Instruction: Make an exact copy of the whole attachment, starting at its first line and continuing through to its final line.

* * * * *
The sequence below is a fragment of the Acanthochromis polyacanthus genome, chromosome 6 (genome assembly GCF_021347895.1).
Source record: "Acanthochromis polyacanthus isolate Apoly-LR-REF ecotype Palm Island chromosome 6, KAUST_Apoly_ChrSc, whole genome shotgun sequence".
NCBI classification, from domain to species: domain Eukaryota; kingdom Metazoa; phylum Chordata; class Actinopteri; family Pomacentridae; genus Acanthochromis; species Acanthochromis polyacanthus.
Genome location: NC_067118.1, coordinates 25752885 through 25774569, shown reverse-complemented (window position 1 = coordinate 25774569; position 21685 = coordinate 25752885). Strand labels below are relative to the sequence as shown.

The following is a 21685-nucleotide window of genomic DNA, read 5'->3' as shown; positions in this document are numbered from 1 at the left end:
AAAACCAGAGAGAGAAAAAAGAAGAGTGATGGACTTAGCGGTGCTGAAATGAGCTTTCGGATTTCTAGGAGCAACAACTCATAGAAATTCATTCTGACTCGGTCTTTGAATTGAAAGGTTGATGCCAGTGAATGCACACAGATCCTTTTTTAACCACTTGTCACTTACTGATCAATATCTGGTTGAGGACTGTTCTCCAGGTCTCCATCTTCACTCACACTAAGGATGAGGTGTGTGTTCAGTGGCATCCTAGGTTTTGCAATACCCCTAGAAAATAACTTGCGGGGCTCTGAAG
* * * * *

The sequence below is a fragment of the Acanthochromis polyacanthus genome, chromosome 6 (genome assembly GCF_021347895.1).
Source record: "Acanthochromis polyacanthus isolate Apoly-LR-REF ecotype Palm Island chromosome 6, KAUST_Apoly_ChrSc, whole genome shotgun sequence".
NCBI classification, from domain to species: domain Eukaryota; kingdom Metazoa; phylum Chordata; class Actinopteri; family Pomacentridae; genus Acanthochromis; species Acanthochromis polyacanthus.
Genome location: NC_067118.1, coordinates 25752885 through 25774569, shown reverse-complemented (window position 1 = coordinate 25774569; position 21685 = coordinate 25752885). Strand labels below are relative to the sequence as shown.

The following is a 21685-nucleotide window of genomic DNA, read 5'->3' as shown; positions in this document are numbered from 1 at the left end:
AAAACCAGAGAGAGAAAAAAGAAGAGTGATGGACTTAGCGGTGCTGAAATGAGCTTTCGGATTTCTAGGAGCAACAACTCATAGAAATTCATTCTGACTCGGTCTTTGAATTGAAAGGTTGATGCCAGTGAATGCACACAGATCCTTTTTTAACCACTTGTCACTTACTGATCAATATCTGGTTGAGGACTGTTCTCCAGGTCTCCATCTTCACTCACACTAAGGATGAGGTGTGTGTTCAGTGGCATCCTAGGTTTTGCAATACCCCTAGAAAATAACTTGCGGGGCTCTGAAG